SEATTLE -- The Trade Deadline came and went on Friday afternoon and the Mariners stood pat with their three deals from earlier this week. It’s not that general manager Jerry Dipoto wasn’t actively scouring the market ahead of the 1 p.m. PT cutoff, but rather, that the right deal for an additional bat never quite manifested.
So, Seattle, which sits two games back of a postseason spot, will roll on with what it believes to be an upgraded roster compared to the one it opened the week with.
Mariners’ Trade Deadline week
OUT: RHP Kendall Graveman, RHP JT Chargois, RHP Rafael Montero, 3B Austin Shenton (No. 17 prospect), C Carter Bins (prospect), RHP Joaquin Tejada (prospect)
“We took away from our bullpen, and then we added back. We added stability to our starting rotation,” Dipoto said. “And I know Tyler gets lost in the wash a little bit because of the anxiety throughout the week that was being paid attention elsewhere, but a really solid season.
“[Toro] has been an above-average hitter at the Major League level this year, to this point, in a small sample. We feel like that's not accidental. We do feel like that's the start of what should be a really strong career ... [Smith], you have a guy who has a lot of underlying detail suggesting that his year it should be better than it actually has been.
“But I do think we're better than we were when this when this Trade Deadline began.”
Taking Dipoto at his word at every turn, nothing about his moves this week should be shocking. He’s repeatedly said that upgrades to the 2021 roster would only be made with ’22 just as much in mind. A between-the-lines reading: The Mariners were never going to make a blockbuster splash involving their top-end prospects, and their top five specifically -- Jarred Kelenic, Julio Rodríguez, Emerson Hancock, George Kirby and Noelvi Marte -- were, and remain, untouchable.
Looking at what some of the other contending clubs netted, it’s clear that all of those players were on the table for high-end adds. José Berríos, who is a free agent after 2022, cost the Blue Jays their Nos. 2 and 4 prospects. Kris Bryant, a rental, cost the Giants their Nos. 9 and 30 prospects. Starling Marte, also a rental, cost the A’s Jesús Luzardo, who has as much upside as any young lefty starter in the Majors. And Whit Merrifield, who the Mariners were high on, wasn’t moved because no team met the Royals’ lofty asking price.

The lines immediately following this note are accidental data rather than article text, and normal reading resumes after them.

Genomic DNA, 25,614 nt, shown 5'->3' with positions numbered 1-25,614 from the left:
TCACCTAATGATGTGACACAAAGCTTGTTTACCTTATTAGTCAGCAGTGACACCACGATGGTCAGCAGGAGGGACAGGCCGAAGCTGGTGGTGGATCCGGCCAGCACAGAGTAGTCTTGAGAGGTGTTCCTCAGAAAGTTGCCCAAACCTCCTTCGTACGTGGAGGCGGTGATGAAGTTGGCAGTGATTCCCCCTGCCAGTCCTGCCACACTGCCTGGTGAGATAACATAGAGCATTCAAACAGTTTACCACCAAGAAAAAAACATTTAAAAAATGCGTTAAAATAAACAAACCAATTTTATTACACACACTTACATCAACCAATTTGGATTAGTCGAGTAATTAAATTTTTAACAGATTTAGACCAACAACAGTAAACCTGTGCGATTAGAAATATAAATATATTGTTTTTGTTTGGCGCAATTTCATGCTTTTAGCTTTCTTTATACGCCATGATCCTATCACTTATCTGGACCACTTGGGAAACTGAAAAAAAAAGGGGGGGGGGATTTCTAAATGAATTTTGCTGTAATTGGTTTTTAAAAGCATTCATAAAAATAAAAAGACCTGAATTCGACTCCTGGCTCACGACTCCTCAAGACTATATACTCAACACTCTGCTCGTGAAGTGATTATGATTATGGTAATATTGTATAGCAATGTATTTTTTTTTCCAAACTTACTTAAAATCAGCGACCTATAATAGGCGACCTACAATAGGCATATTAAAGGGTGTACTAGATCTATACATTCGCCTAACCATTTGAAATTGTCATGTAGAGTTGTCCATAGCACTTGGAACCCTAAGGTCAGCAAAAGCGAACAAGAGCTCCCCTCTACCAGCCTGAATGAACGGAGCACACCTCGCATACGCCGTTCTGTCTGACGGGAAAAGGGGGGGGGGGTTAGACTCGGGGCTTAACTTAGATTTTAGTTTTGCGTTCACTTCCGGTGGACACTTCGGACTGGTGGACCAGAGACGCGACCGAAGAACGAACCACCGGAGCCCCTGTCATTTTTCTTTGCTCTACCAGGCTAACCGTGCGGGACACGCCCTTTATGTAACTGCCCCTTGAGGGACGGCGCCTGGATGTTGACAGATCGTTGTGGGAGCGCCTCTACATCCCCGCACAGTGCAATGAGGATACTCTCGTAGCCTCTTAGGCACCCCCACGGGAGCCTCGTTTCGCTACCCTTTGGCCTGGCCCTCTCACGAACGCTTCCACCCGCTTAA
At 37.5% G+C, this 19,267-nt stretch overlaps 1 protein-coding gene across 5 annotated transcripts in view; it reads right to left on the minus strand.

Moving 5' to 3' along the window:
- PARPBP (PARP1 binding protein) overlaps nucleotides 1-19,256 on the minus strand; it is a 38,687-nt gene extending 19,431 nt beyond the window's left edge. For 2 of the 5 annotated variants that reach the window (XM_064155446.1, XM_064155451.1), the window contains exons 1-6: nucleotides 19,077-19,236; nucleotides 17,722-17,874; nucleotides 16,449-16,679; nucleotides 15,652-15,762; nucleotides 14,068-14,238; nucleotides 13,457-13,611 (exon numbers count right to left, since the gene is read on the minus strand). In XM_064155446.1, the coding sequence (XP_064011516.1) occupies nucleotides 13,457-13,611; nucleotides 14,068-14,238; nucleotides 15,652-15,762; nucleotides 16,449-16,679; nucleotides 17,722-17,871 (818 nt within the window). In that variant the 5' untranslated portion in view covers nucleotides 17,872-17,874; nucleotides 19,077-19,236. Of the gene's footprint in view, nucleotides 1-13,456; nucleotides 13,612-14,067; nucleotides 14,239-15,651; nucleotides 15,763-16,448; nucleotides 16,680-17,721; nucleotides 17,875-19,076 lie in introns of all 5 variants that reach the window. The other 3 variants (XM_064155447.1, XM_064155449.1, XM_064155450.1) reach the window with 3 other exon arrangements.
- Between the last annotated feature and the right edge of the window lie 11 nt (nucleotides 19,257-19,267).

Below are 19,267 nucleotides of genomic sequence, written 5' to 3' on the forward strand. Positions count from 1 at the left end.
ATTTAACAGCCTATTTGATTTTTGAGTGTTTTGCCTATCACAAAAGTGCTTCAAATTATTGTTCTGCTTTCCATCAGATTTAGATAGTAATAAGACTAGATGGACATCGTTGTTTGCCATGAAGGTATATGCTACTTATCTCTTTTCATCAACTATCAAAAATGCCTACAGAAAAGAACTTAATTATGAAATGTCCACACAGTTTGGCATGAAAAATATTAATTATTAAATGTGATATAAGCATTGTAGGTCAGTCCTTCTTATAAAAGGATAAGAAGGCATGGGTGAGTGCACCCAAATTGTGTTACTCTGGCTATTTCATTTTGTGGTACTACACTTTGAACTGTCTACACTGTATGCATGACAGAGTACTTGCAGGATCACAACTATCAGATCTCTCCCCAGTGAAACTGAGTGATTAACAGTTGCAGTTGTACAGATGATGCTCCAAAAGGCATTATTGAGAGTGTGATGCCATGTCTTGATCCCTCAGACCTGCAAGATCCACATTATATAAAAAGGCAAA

“We were just unwilling to meet the prices for the targets we did have,” Dipoto said. “And most of them did end up moving and some didn't. But it's something we felt pretty committed to, as I said yesterday, we have to remain disciplined to the plan we set. … We were resistant to trading our top prospects for short-term gains.”
The Yankees, A’s and Blue Jays -- the three other clubs vying for the second AL Wild Card with Seattle -- all made borderline blockbuster moves. But each of those deals came at a high cost, especially Berríos, and those three clubs, especially the Yankees, entered the season pushing more toward an all-in, World Series-or-bust approach -- a spot the Mariners aren’t at quite yet.
“The sensitive position of that is, I guess juxtaposed to pouring it all in for a run as a Wild Card threat in a division where we trail the leader by a considerable amount,” Dipoto said. “But we couldn't be irresponsible in what we were doing here. That just would have been the wrong thing to do, and we had opportunities to do that. But we have to stay disciplined to the plan that we laid out.”
That plan, by all accounts, will include spending in free agency this offseason, and there will be a bevy of talent available, specifically addressing the Mariners’ needs: infield, right-handed power bats. Bryant, Trevor Story, Carlos Correa and Javier Báez (who was traded to the Mets on Friday for their No. 5 prospect and more) among many more will be on the open market.
“I'm pleased with the things that we've done,” Dipoto said of the Deadline. “And I wish we could have done a little bit more, but it didn't work out for us. And we were committed to not blocking the young players from getting experience. So, we knew we were walking a fine line, but we tried to walk it, and I think we did it as effectively as we could.”
When ownership green-lit Seattle’s step back three years ago, it did so recognizing that the Mariners had one of the oldest and most expensive rosters, and one of the Majors’ bleakest farm systems. That’s a combination that, more often than not, is not conducive for sustained success. The Angels are a prime example, with arguably the game’s two best players, Mike Trout and Shohei Ohtani, a drought of starting pitching, a limited farm system and no postseason appearance since 2014.
Seattle has come this far, assembling what MLB Pipeline ranks as the No. 3 farm system and a big league roster that has exceeded expectations and is set up for 2022 and beyond. If it includes a run at October this year, great. But the front office’s thinking is for sustained runs for years to come, and their Deadline Day results sum that up succinctly.